Why Don't More People Care About Insider Trading?
DAVID GREENE, HOST:
We have been reporting on what's being described as one of the largest insider trading cases in U.S. history. Federal prosecutors say the culture at hedge fund SAC Capital Advisors encouraged insider trading. The Connecticut-based firm was founded by the flashy but embattled billionaire Steven Cohen. Billionaires and their billions. Charges of insider trading, Wall Street intrigue - it's enough to remind you of a certain movie character.
(SOUNDBITE OF MOVIE, "WALL STREET")
GREENE: That's Michael Douglas playing Gordon Gekko in the 1987 movie "Wall Street." The character was inspired, some say, by the trader Ivan Boesky, who became famous during the insider trading scandals of the 1980s.
Now, the current charges against SAC are part of a crackdown on insider trading that involves even more money - and even more people. But today's scandals don't seem to stick in popular culture in the same way. Financial journalist Bryan Burrough covered the scandals of the '80s and he's been covering the SAC investigation for the magazine Vanity Fair. He sees far fewer people paying attention today.
BRYAN BURROUGH: No. I really daresay this story has yet to jump the curbs of the business press. I've actually tested it out; when I go home to Texas or out in Midwest, I'll say so, how do you feel about this SAC thing or Steve Cohen? And I just get blank stares by and large.
BURROUGH: This so far has not connected with the zeitgeist.
GREENE: Remind us what is insider trading and who gets hurt when it happens?
BURROUGH: Well, you're supposed to trade without inside knowledge of a company's upcoming earnings or business decisions. You are supposed to trade essentially, as anybody, anybody else would. And if you get inside information from a CEO or a company executive, you're not supposed to trade on that. The allegations against Mr. Cohen's firm, SAC, is that in fact, for something like 12, 13 years they have been a veritable factory for doing that. And, you know, it is the biggest insider case, clearly, that we've seen since the days of the '80s.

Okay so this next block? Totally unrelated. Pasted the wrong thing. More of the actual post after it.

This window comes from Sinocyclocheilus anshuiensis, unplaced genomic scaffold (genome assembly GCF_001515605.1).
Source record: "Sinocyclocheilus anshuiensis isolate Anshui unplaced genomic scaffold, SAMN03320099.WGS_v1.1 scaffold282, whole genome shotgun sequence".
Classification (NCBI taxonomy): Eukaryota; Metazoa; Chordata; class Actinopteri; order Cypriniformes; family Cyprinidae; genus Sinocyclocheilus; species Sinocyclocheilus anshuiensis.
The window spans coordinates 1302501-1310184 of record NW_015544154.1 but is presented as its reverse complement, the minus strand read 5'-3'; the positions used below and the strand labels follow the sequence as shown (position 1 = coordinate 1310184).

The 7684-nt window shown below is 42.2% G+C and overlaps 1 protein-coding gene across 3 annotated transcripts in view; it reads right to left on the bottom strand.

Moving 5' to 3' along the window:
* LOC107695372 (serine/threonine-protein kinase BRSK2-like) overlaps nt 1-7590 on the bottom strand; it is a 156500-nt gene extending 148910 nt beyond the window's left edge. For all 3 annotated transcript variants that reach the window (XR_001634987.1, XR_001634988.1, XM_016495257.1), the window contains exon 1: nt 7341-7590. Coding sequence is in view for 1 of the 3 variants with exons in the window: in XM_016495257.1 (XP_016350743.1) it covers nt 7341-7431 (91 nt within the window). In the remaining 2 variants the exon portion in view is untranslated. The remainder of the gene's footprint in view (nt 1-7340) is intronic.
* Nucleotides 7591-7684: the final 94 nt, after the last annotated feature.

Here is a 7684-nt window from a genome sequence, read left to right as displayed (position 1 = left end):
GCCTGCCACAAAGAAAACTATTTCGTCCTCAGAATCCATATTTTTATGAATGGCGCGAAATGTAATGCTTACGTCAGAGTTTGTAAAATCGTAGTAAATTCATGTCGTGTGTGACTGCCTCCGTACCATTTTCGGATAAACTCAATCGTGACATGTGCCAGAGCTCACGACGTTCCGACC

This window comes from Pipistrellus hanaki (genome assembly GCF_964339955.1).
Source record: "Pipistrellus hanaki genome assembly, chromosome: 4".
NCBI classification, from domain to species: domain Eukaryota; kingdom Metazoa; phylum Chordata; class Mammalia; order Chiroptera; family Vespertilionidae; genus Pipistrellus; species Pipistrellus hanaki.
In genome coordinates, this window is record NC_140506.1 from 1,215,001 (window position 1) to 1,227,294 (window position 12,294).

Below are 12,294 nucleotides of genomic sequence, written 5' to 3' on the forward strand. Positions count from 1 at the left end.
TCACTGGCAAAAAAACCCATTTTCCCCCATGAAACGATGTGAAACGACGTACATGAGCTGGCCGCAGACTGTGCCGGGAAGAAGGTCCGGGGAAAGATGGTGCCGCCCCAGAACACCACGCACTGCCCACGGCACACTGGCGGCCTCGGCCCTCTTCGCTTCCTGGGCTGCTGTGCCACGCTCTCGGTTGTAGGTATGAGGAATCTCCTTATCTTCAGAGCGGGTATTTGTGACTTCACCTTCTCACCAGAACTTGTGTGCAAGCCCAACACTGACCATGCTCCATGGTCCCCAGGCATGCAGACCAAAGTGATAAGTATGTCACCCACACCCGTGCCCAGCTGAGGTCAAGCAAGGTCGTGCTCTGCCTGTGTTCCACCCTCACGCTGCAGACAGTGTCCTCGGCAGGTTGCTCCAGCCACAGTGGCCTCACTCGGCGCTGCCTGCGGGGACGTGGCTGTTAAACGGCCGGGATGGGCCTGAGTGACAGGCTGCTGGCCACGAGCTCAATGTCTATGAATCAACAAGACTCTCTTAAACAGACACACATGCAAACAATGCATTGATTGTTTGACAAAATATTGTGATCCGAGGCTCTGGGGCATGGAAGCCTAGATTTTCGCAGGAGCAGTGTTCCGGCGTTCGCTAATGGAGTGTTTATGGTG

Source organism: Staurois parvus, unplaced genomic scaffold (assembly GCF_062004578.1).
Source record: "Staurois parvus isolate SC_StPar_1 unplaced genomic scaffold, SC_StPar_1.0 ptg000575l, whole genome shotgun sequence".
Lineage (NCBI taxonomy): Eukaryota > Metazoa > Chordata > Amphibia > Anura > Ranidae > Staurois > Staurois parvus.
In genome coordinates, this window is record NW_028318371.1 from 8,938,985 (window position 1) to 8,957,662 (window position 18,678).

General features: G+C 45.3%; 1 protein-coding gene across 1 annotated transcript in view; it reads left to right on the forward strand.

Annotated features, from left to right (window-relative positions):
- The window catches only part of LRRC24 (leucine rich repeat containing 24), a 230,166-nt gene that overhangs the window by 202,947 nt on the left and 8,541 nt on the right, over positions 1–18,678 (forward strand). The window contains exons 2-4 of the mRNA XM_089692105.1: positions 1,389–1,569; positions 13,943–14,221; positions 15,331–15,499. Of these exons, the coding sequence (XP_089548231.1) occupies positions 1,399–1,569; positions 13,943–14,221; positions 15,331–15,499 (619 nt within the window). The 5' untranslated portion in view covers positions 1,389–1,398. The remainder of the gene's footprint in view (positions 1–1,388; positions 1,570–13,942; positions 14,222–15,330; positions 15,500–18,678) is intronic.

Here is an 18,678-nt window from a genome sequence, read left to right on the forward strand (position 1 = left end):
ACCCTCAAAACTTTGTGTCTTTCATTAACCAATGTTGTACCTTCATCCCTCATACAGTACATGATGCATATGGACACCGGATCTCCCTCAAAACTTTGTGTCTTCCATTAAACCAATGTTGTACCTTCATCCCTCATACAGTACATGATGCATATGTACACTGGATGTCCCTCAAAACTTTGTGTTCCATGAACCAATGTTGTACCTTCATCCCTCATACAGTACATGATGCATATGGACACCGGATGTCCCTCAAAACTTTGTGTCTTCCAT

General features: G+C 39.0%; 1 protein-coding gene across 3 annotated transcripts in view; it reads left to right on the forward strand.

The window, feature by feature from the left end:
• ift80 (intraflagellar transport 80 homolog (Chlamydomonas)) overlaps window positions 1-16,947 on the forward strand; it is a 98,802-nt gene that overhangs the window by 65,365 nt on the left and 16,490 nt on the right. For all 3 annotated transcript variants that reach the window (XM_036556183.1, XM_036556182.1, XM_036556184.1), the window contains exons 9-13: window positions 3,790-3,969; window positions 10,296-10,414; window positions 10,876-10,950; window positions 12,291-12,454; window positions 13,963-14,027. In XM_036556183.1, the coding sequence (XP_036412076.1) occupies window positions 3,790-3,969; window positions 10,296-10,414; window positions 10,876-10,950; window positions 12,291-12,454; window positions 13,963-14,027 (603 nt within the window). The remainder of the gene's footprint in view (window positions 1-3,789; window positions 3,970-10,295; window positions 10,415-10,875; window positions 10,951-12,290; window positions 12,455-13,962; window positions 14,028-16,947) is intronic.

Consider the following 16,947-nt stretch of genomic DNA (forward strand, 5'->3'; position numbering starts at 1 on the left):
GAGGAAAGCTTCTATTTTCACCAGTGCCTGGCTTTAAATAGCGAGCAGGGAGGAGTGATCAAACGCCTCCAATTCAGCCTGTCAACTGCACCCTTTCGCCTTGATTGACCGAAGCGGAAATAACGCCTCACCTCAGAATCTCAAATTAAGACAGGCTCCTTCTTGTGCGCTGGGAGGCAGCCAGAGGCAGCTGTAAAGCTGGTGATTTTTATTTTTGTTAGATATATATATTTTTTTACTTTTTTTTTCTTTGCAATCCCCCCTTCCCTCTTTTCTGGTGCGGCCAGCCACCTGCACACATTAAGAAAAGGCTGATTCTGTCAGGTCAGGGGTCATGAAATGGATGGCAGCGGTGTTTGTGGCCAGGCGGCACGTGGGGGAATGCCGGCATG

GREENE: I do want to be clear, this is an indictment, not a verdict. No conviction at SAC. But when it comes to just - I mean, even the sheer amount of money involved, the number of people, how does this case compare to the big scandals of the '80s?
BURROUGH: Well, already it's bigger in terms of numbers, something, you know, 80 people have already pled guilty. Certainly, just the dollars, the billions are bigger in many cases because there's so much more money on Wall Street today. But the sex of it is noticeably less. Back in the '80s we had, you know, flashy guys like Ivan Boesky literally giving, you know, bags of cash to investment bankers with suspenders. This involves a hedge fund in an industry that is largely opaque to outsiders. It involves people you and most people have never heard of, doing things that they know very little about. It's also, in the '80s, the information was about big takeovers. Here it's so much more mundane and systemic. The allegation being that so-and-so had a beer and learned about General Electric's fourth-quarter earnings two days early. You know, just not the type of things that Oliver Stone is likely to make a movie about.
GREENE: It's not made for Hollywood exactly. Well, so if you're going home to Texas and, you know, bringing up SAC and hardly anyone knows what it is, is aware of it, why is the wider public outside Wall Street not caring as much about this, you know, today? Is our culture different?
BURROUGH: No. I believe it's because of the financial crisis of '08, '09. At this point, it feels like prosecuting insider traders, it's like prosecuting squeegee men at a time that a mass murder has been carried out on 43rd Street. It just doesn't seem like the crime that some of these other things felt like: the mortgage crisis, the collapse of Bear Stearns, Lehman Brothers. All these things happened and instead what we're brought is a breakfast consisting of, you know, a prosecution of a guy in Stamford, Connecticut that we've never heard of that did things that didn't affect our lives. And I think that's the reason that people are less than excited about this.
GREENE: Bryan Burrough is a special correspondent of Vanity Fair magazine and also co-author of "Barbarians at the Gate," a book about the buyout of RJR Nabisco and Wall Street culture in the 1980s.
Bryan, thanks a lot.
BURROUGH: Awesome, David. Thank you very much. Transcript provided by NPR, Copyright NPR.